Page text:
Background Vaccination remains a cornerstone of public health, significantly contributing to the prevention and control of infectious diseases. During the COVID-19 pandemic, vaccine development was critical to prevent new SARS-Cov-2 infections. However, COVID-19 vaccination uptake among racial and ethnic minority populations and rural residents in the United States (US) lags behind their urban non-Hispanic White counterparts. Underlying causes of these disparities are unclear, but vaccine hesitancy, access to care barriers, and structural racism may be to blame. Such barriers may vary by residential urbanicity, leading to different racial/ethnic disparities in rural and urban America. Understanding the variations in vaccine uptake and the reasons for non-vaccination across diverse racial, ethnic, and rural populations is essential to inform the development of tailored interventions to address potential gaps in population immunity and infection risks for future pandemics. Methods This research was conducted in two parts; the first being a nationally representative cross-sectional study using data derived from the Understanding America Study collected between Dec 2020-Jan 2021 (Wave 21) and Nov 2022 – Jan 2023 (Wave 33). A total of 9,589 participants from the 50 US states and Washington, DC responded to at least one of these surveys, and of them, 7,540 participants responded to Wave 33. Differences in vaccination initiation by race/ethnicity (non-Hispanic White, non-Hispanic Black, Hispanic, other-race) and geographic location (urban, suburban, rural) were examined using weighted multivariable logit model with two-way interactions of race/ethnicity and residential urbanicity, controlling for age, gender, marital status, education, employment status, income, health insurance, number of household residents, history of COVID-19 diagnosis, and state of residence. The second section was a longitudinal study and analyzed data from the Understanding America Study collected between Feb-Mar 2021 (wave 25), and Nov 2022-Jan 2023 (wave 33). A total of 3,913 national participants remained in the study consistently across waves 25-33, of which 2,610 had not been vaccinated for COVID-19 at the baseline (Feb 2021, wave 25). Survey respondents reported on reasons for non-vaccination (e.g., personal preference, vaccine shortage, transportation barriers). We categorized the reasons under WHO’s 3C Vaccine Hesitancy model with constructs of Complacency, Confidence, and Convenience to identify patterns of reporting constructs over time and by race/ethnicity, and residential urbanicity. Three phases of analyses were conducted using descriptive and Chi-square tests with Bonferroni multiple comparison corrections: 1) baseline (Feb-Mar 2021, wave 25) comparisons for non-vaccination reasons between those eventually getting vaccinated and those remaining unvaccinated between waves 25 and 29; 2) temporal changes in reasons among the unvaccinated between waves 25 and 29; 3) differences of changes in reasons for non-vaccination by race/ethnicity [non-Hispanic White, non-Hispanic Black, Hispanic, other-race] and residential urbanicity [urban, suburban, rural] among those remaining unvaccinated. All analyses incorporated complex survey weights to represent the national population. Findings As of Jan 2023, of the 7,540 participants (62.05% non-Hispanic White, 11.90% non-Hispanic Black, 17.04% Hispanic, and 8.82% others; 13.60% rural, 50.73% suburban, and 36.78% urban), 1,407 (23.48%) remained unvaccinated, with substantial variations in vaccination initiation by rural/urban status and race/ethnicity. Compared to the non-Hispanic White group, in rural areas, the non-Hispanic Black group was more likely to initiate vaccination (predicted probability = 62.25%, 95% CI = 58.16% and 66.35% vs. 86.53%, 95% CI = 74.96% to 98.10%), whereas in urban areas, vaccination initiation rates between non-Hispanic Whites and non-Hispanic Blacks were similar. The Hispanic group in suburban and urban areas was more likely to initiate vaccination than the non-Hispanic White group (predicted probability = 78.98, 95% CI = 75.23% to 82.74% vs. 72.98%, 95% CI = 70.68% to 75.28% and predicted probability = 86.68%, 95% CI = 82.78% to 90.58% vs. 82.34%, 95% CI = 79.98% to 84.70% respectively) but the vaccination rates of Hispanic and non-Hispanic white groups in rural areas were similar. Of the 2,610 participants without COVID-19 vaccination in Feb 2021, a total of 1,651 (59.53%) initiated vaccination between Feb – Jul 2021, while 959 (40.47%) never got vaccinated. Reasons for those never vaccinated were very different from those who became vaccinated eventually. Despite the increased vaccination uptake over time, the vaccination uptake increased mostly among those that did not experience confidence or complacency as barriers to vaccination in previous waves. Complacency levels increased considerably in the urban non-Hispanic White group between Feb-Mar 2021 and Jun-Jul 2021 (59.52% to 63.04%) and suburban Hispanic group (50.84% to 64.24%). On the other hand, reporting of complacency reduced in the urban non-Hispanic Black and Hispanic groups (66.46% vs. 49.83% and 79.52% vs. 60.97%). Initially, vaccine access was a barrier to uptake especially for the non-Hispanic other (41.69%) and suburban (26.16%) groups but, overtime became negligible as access improved. While a majority of the groups exhibited increased confidence in the vaccines available, some groups including the rural and suburban Hispanic groups, and the urban non-Hispanic White group were increasingly concerned about the vaccines over time (rural Hispanic group [0% vs. 11.23%], suburban Hispanic group [28.30% vs. 35.88%], urban non-Hispanic White group [20.26% vs. 34.88%]. Conclusions Racial disparities in COVID-19 vaccination initiation differ by residential location and reasons for non-vaccination differ among individuals who eventually got vaccinated and those who never were vaccinated during the study period, as well as by race/ethnicity and rural-urban status, highlighting the need to tailor educational campaigns and outreach efforts to address specific concerns of different subgroups. While access to vaccines has improved over time, belief systems and safety and effectiveness concerns continue to remain barriers to vaccination uptake. Further research is needed to identify strategies to dispel doubts on the safety and effectiveness of the COVID-19 vaccine.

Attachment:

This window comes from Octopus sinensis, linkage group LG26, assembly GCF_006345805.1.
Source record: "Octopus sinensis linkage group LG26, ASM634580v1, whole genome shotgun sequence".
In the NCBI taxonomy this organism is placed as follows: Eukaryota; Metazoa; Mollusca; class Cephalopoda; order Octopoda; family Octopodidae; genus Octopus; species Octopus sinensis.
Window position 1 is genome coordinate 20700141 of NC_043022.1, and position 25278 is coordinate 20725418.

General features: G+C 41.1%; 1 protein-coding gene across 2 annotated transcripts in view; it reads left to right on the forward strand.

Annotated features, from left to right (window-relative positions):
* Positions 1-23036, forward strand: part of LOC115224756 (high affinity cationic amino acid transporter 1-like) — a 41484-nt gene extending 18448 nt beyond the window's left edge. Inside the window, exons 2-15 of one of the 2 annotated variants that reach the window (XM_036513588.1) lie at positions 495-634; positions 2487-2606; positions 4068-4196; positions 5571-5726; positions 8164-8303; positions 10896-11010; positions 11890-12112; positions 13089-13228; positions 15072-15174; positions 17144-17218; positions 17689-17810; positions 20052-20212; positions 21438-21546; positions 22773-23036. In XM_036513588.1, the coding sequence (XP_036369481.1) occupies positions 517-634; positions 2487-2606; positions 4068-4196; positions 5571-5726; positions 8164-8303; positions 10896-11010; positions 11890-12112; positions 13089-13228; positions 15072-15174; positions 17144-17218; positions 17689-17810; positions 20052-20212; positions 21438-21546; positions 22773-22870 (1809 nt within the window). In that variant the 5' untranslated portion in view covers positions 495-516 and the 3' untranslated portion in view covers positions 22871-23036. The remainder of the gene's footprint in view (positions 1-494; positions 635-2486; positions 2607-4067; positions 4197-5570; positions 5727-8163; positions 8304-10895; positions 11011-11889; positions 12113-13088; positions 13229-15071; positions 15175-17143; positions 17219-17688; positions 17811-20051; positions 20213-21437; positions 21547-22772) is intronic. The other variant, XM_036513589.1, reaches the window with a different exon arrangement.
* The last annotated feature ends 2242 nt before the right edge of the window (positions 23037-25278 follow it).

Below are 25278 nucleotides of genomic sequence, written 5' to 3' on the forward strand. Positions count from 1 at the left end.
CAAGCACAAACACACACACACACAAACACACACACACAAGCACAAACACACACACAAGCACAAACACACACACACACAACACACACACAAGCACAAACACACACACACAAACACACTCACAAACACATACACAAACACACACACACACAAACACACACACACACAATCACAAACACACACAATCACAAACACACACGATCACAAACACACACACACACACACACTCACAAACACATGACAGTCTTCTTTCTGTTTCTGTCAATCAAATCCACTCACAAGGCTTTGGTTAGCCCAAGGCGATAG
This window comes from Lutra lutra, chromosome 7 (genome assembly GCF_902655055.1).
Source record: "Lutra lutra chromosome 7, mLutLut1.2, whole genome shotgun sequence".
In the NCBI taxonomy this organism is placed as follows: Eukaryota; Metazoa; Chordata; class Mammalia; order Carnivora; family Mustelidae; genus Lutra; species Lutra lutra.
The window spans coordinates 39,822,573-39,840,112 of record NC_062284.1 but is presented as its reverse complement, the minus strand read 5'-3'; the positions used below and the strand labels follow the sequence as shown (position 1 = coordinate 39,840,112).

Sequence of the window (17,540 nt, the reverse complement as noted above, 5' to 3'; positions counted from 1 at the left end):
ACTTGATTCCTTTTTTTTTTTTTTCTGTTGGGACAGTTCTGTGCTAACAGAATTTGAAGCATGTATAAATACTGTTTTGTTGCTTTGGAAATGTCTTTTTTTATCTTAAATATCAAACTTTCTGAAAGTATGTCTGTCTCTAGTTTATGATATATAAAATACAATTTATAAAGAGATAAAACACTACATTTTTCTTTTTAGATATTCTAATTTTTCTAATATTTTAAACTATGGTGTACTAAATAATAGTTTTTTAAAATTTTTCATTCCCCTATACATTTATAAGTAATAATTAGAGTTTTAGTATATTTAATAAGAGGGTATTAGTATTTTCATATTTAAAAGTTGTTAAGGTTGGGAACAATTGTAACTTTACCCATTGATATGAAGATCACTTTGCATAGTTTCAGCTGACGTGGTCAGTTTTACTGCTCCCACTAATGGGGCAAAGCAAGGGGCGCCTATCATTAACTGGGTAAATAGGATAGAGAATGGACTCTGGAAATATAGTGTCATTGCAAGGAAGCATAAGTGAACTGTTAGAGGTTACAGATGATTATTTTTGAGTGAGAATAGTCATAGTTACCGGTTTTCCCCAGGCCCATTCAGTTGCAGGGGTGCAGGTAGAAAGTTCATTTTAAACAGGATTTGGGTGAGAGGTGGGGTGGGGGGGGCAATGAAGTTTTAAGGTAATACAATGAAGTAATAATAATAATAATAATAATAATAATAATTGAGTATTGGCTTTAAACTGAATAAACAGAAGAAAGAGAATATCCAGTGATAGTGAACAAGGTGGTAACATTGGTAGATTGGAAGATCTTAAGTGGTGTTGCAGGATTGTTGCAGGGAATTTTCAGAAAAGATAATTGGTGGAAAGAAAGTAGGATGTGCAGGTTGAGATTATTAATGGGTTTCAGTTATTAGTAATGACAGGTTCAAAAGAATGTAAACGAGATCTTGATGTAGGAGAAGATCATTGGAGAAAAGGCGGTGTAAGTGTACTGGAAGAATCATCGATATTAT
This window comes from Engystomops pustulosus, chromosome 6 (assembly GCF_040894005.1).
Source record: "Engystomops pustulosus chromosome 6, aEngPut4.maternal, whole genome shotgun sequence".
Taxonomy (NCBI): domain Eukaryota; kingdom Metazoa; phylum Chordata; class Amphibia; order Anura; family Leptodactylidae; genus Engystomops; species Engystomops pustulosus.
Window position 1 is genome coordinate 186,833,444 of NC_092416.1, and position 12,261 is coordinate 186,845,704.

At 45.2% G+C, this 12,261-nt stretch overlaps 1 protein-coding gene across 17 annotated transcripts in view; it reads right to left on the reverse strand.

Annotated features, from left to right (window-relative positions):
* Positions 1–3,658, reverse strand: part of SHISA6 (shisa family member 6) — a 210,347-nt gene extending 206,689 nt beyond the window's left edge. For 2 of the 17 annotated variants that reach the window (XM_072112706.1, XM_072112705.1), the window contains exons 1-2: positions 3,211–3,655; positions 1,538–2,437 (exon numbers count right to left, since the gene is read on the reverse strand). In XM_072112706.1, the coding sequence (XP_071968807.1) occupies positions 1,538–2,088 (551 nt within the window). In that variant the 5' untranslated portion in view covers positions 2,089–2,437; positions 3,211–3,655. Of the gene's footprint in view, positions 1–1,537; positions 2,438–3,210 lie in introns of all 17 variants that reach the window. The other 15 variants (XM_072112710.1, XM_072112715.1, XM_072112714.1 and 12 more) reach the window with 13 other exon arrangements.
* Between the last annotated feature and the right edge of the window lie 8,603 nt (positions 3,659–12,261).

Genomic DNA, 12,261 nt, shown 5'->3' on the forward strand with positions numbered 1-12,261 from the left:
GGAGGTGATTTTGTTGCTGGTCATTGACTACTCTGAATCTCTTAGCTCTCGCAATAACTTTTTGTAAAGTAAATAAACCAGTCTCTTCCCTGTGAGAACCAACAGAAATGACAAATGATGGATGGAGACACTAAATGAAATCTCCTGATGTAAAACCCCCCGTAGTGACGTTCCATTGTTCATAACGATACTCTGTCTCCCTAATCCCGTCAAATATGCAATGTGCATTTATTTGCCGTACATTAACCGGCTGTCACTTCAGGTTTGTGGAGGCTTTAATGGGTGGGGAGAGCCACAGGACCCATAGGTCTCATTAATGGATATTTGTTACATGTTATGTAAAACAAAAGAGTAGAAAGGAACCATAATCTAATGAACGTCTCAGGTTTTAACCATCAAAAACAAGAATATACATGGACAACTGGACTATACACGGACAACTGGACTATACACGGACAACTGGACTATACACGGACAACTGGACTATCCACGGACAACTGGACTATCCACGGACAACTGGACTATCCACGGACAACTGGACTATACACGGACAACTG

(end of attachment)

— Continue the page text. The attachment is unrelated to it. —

© 2024, Shiba Simon Bailey

Available for download on Wednesday, December 31, 2025

Included in

Public Health Commons